In 2018 Guelph was the second community in Ontario to adopt a zero net carbon policy by 2050. There was also a goal for the City as a corporation to achieve 100% renewable energy by 2050. I was one of the Councillors, along with my wardmate, Leanne, to bring these motions forward.
The city is working towards these goals by electrifying our bus fleet and other city vehicles and updating our plans and policies through lens of climate change. Guelph has an ambitious goal to nearly double transit ridership by 2031. We will soon be implementing a program to allow residents to make property improvements that are energy efficient through loans that are paid back through their property taxes. We must continue to fund our Urban Forest Management Plan and work toward our goal of 40% tree canopy. We are now at only 23%.
There is much to be done to bring the community along. We need to create programs much like we have with Guelph’s successful water conservation programs to encourage less energy consumption. Supporting and encouraging energy efficient modes of transportation like transit, cycling and walking should be a priority.
I would like to see more developers step up to help our City reach its net zero goal with more environmentally sustainable development. Everyone needs to take responsibility! Developers can play a significant role with green, energy efficient design, tree canopy minimums for site plan, meaningful amenity spaces, permeable paving surfaces, and active transportation and transit supportive developments. Currently we are not seeing enough of this.
I want to work with staff to find a way to encourage developers to be more innovative. The new Zoning Bylaw will help mandate better development, but these are just minimums. With greater cooperation from all sectors, we can achieve our goals for generations to come.
Excluding 2-way/all-day GO Train service, how would you work to expand regional transit options to and from Guelph?
Personally, as a focus I would like to see us get our own transit service in order over the next few years. However, we should also explore options and initiate discussions with neighbouring communities to identify opportunities and grants that may be available for inter-regional transit. I believe, it will take funding from other levels of government to move this forward. It was disappointing when Greyhound cut their service. I am encouraged by the success of the Guelph to Owen Sound Transit. It runs twice a day, everyday and was made possible by a grant from the provincial government. We should encourage more models like it.
If you could dedicate your time on city council to one issue over the next four years, like you were a federal or provincial cabinet minister, what would that be, and why?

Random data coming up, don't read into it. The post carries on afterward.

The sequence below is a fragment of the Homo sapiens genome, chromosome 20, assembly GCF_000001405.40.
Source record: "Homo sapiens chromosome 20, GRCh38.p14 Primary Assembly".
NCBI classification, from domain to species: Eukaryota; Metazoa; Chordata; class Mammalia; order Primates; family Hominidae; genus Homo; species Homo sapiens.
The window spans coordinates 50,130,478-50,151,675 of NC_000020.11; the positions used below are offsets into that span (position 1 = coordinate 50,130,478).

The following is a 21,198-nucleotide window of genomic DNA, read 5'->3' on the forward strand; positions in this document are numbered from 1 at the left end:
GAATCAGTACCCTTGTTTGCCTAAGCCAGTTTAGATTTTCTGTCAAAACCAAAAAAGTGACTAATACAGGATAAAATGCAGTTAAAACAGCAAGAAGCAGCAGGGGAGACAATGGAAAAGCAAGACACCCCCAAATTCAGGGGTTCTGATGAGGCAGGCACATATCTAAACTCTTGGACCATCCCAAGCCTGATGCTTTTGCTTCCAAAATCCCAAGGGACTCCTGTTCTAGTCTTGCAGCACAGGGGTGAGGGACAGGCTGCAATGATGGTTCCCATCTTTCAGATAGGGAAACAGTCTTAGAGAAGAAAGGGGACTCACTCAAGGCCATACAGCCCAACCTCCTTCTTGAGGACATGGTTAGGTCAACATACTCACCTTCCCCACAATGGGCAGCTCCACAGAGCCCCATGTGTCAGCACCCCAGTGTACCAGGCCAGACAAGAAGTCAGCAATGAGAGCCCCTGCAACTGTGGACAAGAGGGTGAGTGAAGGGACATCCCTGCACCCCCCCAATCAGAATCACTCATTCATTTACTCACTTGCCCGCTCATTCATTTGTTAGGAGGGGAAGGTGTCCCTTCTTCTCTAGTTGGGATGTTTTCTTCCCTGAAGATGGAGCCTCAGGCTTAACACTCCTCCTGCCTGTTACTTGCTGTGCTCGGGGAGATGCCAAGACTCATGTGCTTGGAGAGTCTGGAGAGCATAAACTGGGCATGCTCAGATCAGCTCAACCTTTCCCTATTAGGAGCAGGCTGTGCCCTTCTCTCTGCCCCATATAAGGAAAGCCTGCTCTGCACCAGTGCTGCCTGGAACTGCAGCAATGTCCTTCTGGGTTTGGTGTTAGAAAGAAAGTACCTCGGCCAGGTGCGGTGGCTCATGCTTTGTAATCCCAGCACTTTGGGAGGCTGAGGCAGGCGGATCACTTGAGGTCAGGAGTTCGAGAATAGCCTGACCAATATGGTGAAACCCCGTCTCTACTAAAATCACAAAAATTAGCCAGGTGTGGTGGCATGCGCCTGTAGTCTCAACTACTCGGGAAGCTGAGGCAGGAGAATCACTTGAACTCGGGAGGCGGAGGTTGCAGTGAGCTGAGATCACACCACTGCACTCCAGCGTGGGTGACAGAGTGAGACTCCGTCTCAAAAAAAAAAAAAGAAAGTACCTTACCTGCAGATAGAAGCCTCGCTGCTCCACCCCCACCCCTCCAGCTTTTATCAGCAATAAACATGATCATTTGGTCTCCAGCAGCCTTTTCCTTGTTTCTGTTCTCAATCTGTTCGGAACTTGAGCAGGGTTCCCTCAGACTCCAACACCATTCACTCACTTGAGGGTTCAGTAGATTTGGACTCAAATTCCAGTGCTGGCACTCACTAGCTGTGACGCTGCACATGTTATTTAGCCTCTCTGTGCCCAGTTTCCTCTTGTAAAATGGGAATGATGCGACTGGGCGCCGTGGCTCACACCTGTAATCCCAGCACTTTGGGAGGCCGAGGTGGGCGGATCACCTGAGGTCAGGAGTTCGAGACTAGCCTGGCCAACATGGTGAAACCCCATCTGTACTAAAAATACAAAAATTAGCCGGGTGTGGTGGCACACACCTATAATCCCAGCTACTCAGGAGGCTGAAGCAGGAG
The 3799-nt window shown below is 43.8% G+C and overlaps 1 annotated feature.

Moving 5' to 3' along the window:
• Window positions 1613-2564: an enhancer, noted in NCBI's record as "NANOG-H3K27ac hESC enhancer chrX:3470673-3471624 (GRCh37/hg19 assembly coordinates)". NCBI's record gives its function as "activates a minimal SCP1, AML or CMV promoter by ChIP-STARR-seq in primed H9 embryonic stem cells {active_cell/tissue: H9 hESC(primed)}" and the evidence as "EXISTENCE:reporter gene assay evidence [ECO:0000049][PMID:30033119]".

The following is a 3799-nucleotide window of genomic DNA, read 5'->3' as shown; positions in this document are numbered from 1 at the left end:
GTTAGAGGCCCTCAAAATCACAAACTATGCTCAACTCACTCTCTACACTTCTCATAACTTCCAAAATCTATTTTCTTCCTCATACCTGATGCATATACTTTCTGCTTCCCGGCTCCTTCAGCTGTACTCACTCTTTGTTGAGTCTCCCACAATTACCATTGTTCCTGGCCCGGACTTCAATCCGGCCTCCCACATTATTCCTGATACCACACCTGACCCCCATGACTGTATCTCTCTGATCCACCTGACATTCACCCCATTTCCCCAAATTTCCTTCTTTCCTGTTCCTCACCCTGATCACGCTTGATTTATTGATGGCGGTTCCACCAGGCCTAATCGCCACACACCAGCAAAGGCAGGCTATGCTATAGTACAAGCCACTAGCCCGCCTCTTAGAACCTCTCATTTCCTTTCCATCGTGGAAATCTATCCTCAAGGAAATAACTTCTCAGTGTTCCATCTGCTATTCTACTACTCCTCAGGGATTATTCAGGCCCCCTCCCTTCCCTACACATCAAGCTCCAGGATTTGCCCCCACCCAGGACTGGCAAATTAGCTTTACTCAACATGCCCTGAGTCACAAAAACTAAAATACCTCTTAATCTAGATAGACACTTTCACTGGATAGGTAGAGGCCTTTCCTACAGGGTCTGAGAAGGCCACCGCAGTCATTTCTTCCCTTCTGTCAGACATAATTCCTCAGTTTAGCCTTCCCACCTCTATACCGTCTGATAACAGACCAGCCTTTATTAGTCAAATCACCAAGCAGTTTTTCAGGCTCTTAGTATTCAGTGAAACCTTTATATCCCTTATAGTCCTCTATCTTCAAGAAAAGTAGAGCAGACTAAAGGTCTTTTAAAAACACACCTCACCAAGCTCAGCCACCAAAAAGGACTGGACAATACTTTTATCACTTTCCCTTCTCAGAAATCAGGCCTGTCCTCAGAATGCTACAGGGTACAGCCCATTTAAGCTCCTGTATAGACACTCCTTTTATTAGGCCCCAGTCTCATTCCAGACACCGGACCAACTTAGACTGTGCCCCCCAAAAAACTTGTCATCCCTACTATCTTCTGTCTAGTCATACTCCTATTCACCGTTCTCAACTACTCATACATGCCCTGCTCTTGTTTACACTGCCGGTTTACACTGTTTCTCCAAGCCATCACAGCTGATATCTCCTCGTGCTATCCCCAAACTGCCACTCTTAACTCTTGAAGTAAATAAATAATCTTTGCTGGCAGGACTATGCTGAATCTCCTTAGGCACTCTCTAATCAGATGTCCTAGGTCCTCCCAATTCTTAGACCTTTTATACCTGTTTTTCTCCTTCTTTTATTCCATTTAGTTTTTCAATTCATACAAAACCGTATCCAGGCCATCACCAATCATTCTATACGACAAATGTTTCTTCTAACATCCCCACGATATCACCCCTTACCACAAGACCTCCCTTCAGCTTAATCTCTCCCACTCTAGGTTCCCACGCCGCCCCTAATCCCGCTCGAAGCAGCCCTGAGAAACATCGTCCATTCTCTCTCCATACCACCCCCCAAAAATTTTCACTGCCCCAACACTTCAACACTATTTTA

Trees, trees trees! I would like to be the Minister of Trees.
Did you know that the total number of trees in Guelph is estimated to be 2,973,000 and the replacement value of Guelph’s urban forest is $803 million?
And did you know that Guelph’s tree canopy provides a total estimated $9.7 million in environmental benefits; $1.9 million in home energy savings; removes 156 tonnes of pollutants and 66,455 tonnes of carbon dioxide; and prevents nearly 400,000 cubic metres of rainwater runoff. This is actually a small list of the many benefits of our urban forest. Trees also provide homes for wildlife and pollinators, keep our streams and river cool and most importantly they provide oxygen. There are so many environmental, social, cultural and economic benefits!
It is the city’s goal to reach a 40% tree canopy cover but this is a challenge as the urban forest is under threat from climate change, extreme weather events, pests, diseases and pressure from development.
There are thousands of trees planted every year and a huge shout out needs to go to the many organizations – Trees for Guelph, The Rotary – who partner with us to increase the urban forest.
The City will be reviewing its Tree Protection Bylaw in 2023. I have been advocating with local groups to have the City start protecting trees on lots under half an acre as do many other municipalities. Let’s get this done!
It’s budget time: You have a heritage building redevelopment project, the modernization of a key city service, or you can reduce the proposed budget increase by a full percentage point. You can either fund one of these endeavours in their entirety, or you can assign each option a portion of funding. What’s your motion?
I don’t think of it as an either/or scenario. There is a lot of information to consider. What is the use for the Heritage Redevelopment? Are there partners, grants? What is the Business Case? What is the service? Can it be phased in? Is it a one-time funding cost or will there be ongoing operating expenses? Where is the Budget reduction coming from -reserves? Services? Who is impacted by all these decisions. It is a balancing act and all of the information needs to be on the table. Councillors need to listen to their constituents and do their homework on all these types of decisions.
Finish this sentence: I would be very disappointed if we got the end of this election without debating…?
Not really debatable, but I think low voter turnout is something that we need to talk about. We recently went through a provincial election with the lowest voter turnout in history. As candidates, we need to do what we can to get people out to vote. Democracy is precious. Ask Ukraine. Everyone should exercise their democratic right to vote.
Where can people learn more about you, and your campaign?